"C'mon, Stevie, you're better than that." I assured him that I really wasn't – then proved it by ballooning another forehand out of court.
In fairness, before we headed out to La Manga Club, near Cartagena on Spain's south-east coast, a racket to me was something the kids made. I had not played tennis in anger for more than a decade. And I had certainly never played on clay.
But here I was, sunglasses on, trying to remember all I'd been taught in the past couple of days.
James Andreotti, the former world No998, had begun by getting us to concentrate on our "open" and "closed" stance and our footwork.
He assured us he didn't care where we hit the ball (something I reminded him of later, when another ball flew into the next postcode).
We then moved on to holding the racket, making sure we swapped grips for forehands and backhands.
Gym-honed And it wasn't long before I actually felt some improvement. Not enough to worry British No1 and La Manga Club regular Kyle Edmund, obviously, but a few of my shots were starting to look pretty good.
Much of that was probably down to the slower bounce on clay – a surface British kids should perhaps be learning on – but still, even James looked fairly pleased.
While my best serving was reserved for when I worked as a waiter, others in our group were right at home on a tennis court La Manga Club is just 30 minutes from Murcia airport in Spain – with two playing club matches the day after returning.
Yet as they do with their Tennis Academy, James and his coaching partner, Adriano, tailored the drills and speed seamlessly to ensure we were all on an upward curve – and that the better players weren't dragged down to my level.
As the sessions went on, the balls came back faster, and while the pros were clearly taking it easy when we teamed up for doubles, they were still beaten by a couple of well-timed shots. La Manga Club's reputation as one of Europe's leading sports resorts was put to the test when it hosted a Fed Cup match between Spain and Paraguay in April. Needless to say, it pulled it off.
Hundreds saw 2017 Wimbledon champion Garbine Muguruza help the hosts to a 3-1 win in their World Group II play-off – while the golfers, footballers, cricketers and those just after a bit of sun were able to carry on uninterrupted. Well, on a site that is three times the size of Monaco, most things are possible.
Amid all that space sits a 5* hotel, apartments for rent, plus the resort's Wellness Centre, featuring spa, gym and a High Performance facility used by elite athletes. And us.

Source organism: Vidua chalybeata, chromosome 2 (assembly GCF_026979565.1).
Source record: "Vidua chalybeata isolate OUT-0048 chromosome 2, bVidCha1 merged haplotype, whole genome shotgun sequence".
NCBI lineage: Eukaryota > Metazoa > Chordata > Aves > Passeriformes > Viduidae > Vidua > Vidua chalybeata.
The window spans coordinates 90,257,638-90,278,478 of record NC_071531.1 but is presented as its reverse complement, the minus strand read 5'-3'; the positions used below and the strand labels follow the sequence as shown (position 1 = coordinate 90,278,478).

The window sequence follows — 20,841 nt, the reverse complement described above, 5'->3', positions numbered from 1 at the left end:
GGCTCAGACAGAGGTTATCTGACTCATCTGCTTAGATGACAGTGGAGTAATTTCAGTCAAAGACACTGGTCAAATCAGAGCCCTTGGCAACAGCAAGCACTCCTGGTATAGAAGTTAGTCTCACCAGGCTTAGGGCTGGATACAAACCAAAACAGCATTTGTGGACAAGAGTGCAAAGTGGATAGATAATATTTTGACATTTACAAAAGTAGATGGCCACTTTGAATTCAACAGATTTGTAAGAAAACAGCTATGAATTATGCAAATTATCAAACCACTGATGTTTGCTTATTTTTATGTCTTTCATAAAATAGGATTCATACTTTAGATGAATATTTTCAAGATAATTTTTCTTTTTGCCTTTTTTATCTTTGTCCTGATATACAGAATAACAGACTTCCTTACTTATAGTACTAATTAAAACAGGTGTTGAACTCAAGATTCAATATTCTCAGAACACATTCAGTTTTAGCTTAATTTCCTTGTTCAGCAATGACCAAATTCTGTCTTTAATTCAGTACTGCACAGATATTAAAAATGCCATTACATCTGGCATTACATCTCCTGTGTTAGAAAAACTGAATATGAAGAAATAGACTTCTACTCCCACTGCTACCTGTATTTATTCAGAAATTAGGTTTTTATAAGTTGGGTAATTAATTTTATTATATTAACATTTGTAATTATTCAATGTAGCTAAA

We were put through our paces by Shaun, a gym-honed Belgian who had us jumping in front of cameras to measure power output before getting us to do sprinting exercises.
I was relieved that I did myself more justice without a racket in hand – and that Shaun resisted the temptation to tell me I was out of shape (my wife is perfectly capable of doing that).
The science certainly helped when we returned to the clay, though. The volleys looked sharper and the movement quick enough to counteract the incredible food available in the 15-plus restaurants. We tried six of them. All were fantastic.
La Manga Club has long been a golf destination – and the three sun-soaked championship courses have been the resort's main driver. Yet it is no surprise that, with 28 courts, it is the official overseas training base of the Lawn Tennis Association.
And if the likes of Kyle, Andy Murray and Jo Konta can give it a ten out of tennis, I reckon you will 15-love it, too.
GO: LA MANGA CLUB
GETTING THERE: La Manga Club is 30 minutes from Murcia airport, an hour from Alicante airport. Fly with easyjet.com from £25.18 one-way.
STAYING THERE: A three-night Weekend Warrior Academy stay at La Manga Club is from £443 per person from March to October (excluding Easter, July and August) and including bed and breakfast at either the 5* Hotel Principe Felipe or 4* Las Lomas Village Apartments as well as six hours' coaching and two hours' organised match play. See lamangaclub.com.
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